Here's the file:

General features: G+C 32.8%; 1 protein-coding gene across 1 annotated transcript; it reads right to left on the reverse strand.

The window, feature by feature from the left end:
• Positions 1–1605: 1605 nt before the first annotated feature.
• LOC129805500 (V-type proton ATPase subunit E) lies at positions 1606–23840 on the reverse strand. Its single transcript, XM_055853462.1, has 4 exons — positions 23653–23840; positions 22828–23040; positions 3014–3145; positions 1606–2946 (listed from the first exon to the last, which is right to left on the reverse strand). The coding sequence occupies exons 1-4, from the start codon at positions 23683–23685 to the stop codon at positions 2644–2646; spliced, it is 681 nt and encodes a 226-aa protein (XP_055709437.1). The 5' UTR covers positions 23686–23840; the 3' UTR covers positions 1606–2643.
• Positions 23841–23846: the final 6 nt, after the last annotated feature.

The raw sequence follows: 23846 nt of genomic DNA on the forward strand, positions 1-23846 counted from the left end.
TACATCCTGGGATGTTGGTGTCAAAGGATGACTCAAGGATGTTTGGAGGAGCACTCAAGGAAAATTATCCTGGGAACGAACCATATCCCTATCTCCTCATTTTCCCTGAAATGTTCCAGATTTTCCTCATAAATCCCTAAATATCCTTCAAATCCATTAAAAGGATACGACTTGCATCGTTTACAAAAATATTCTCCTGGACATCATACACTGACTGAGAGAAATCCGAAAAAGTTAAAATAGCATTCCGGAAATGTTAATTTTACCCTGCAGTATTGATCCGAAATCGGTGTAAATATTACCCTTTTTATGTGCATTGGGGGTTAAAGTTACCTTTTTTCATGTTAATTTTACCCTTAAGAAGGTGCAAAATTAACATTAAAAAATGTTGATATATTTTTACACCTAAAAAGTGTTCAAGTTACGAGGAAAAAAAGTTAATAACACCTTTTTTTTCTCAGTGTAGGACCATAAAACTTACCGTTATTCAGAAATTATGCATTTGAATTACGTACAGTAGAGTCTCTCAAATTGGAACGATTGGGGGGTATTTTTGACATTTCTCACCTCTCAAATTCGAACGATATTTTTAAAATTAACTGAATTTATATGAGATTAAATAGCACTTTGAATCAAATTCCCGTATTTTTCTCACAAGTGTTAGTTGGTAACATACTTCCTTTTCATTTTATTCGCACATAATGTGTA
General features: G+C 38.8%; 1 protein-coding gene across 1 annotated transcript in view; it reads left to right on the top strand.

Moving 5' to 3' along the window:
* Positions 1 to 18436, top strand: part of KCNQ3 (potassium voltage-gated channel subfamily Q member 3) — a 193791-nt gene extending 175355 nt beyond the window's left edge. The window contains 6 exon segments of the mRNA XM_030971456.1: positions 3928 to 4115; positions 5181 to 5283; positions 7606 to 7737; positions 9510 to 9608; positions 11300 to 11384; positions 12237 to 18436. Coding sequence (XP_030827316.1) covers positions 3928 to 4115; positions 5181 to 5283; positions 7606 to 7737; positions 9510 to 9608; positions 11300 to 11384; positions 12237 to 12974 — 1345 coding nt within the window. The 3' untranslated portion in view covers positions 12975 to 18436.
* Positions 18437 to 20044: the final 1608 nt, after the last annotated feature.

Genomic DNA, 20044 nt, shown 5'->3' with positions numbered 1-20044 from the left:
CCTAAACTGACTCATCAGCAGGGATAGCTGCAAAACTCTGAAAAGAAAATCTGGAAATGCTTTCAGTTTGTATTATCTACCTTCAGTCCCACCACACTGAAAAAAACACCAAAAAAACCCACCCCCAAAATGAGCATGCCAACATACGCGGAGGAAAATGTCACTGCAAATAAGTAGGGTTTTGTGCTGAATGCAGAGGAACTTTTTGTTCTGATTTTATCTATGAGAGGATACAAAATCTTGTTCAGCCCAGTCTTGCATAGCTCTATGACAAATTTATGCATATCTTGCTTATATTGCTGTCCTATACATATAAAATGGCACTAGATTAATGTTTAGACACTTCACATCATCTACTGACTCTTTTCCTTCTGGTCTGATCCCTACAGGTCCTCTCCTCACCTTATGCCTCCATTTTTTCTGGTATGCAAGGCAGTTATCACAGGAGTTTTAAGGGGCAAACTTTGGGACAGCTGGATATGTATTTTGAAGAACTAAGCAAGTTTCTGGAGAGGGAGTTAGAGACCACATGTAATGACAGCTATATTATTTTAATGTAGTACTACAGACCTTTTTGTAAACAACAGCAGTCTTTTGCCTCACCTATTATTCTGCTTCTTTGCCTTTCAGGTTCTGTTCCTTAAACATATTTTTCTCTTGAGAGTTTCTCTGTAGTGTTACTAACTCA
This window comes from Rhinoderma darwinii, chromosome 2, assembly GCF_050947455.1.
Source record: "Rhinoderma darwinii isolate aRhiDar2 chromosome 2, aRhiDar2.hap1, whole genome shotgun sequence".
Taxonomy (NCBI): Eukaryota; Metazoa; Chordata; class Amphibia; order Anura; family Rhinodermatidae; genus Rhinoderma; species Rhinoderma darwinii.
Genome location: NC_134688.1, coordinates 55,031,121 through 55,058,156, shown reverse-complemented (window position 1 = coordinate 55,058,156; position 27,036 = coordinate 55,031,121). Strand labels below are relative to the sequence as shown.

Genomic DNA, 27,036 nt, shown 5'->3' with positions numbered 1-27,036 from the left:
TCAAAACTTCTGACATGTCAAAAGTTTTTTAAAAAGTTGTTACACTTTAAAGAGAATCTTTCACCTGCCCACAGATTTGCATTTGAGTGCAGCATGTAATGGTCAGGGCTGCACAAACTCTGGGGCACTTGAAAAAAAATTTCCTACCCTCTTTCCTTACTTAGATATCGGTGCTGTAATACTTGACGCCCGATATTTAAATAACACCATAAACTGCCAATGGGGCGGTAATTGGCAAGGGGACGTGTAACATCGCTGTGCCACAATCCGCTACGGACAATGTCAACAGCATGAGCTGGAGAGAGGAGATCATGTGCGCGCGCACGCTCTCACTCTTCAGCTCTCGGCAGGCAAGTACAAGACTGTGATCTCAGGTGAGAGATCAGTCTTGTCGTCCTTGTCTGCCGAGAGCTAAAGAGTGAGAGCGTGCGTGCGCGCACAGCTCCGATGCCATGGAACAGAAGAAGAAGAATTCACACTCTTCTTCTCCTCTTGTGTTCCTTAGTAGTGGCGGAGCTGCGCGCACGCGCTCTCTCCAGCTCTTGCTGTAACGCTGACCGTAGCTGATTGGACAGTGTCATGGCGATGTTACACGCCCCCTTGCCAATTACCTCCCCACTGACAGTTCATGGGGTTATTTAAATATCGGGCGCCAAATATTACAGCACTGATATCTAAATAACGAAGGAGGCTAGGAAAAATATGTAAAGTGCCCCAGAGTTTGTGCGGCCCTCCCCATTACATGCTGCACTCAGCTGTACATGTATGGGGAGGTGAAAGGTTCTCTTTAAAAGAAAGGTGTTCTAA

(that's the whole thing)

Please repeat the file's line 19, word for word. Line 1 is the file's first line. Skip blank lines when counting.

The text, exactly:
TCAAAACTTCTGACATGTCAAAAGTTTTTTAAAAAGTTGTTACACTTTAAAGAGAATCTTTCACCTGCCCACAGATTTGCATTTGAGTGCAGCATGTAATGGTCAGGGCTGCACAAACTCTGGGGCACTTGAAAAAAAATTTCCTACCCTCTTTCCTTACTTAGATATCGGTGCTGTAATACTTGACGCCCGATATTTAAATAACACCATAAACTGCCAATGGGGCGGTAATTGGCAAGGGGACGTGTAACATCGCTGTGCCACAATCCGCTACGGACAATGTCAACAGCATGAGCTGGAGAGAGGAGATCATGTGCGCGCGCACGCTCTCACTCTTCAGCTCTCGGCAGGCAAGTACAAGACTGTGATCTCAGGTGAGAGATCAGTCTTGTCGTCCTTGTCTGCCGAGAGCTAAAGAGTGAGAGCGTGCGTGCGCGCACAGCTCCGATGCCATGGAACAGAAGAAGAAGAATTCACACTCTTCTTCTCCTCTTGTGTTCCTTAGTAGTGGCGGAGCTGCGCGCACGCGCTCTCTCCAGCTCTTGCTGTAACGCTGACCGTAGCTGATTGGACAGTGTCATGGCGATGTTACACGCCCCCTTGCCAATTACCTCCCCACTGACAGTTCATGGGGTTATTTAAATATCGGGCGCCAAATATTACAGCACTGATATCTAAATAACGAAGGAGGCTAGGAAAAATATGTAAAGTGCCCCAGAGTTTGTGCGGCCCTCCCCATTACATGCTGCACTCAGCTGTACATGTATGGGGAGGTGAAAGGTTCTCTTTAAAAGAAAGGTGTTCTAA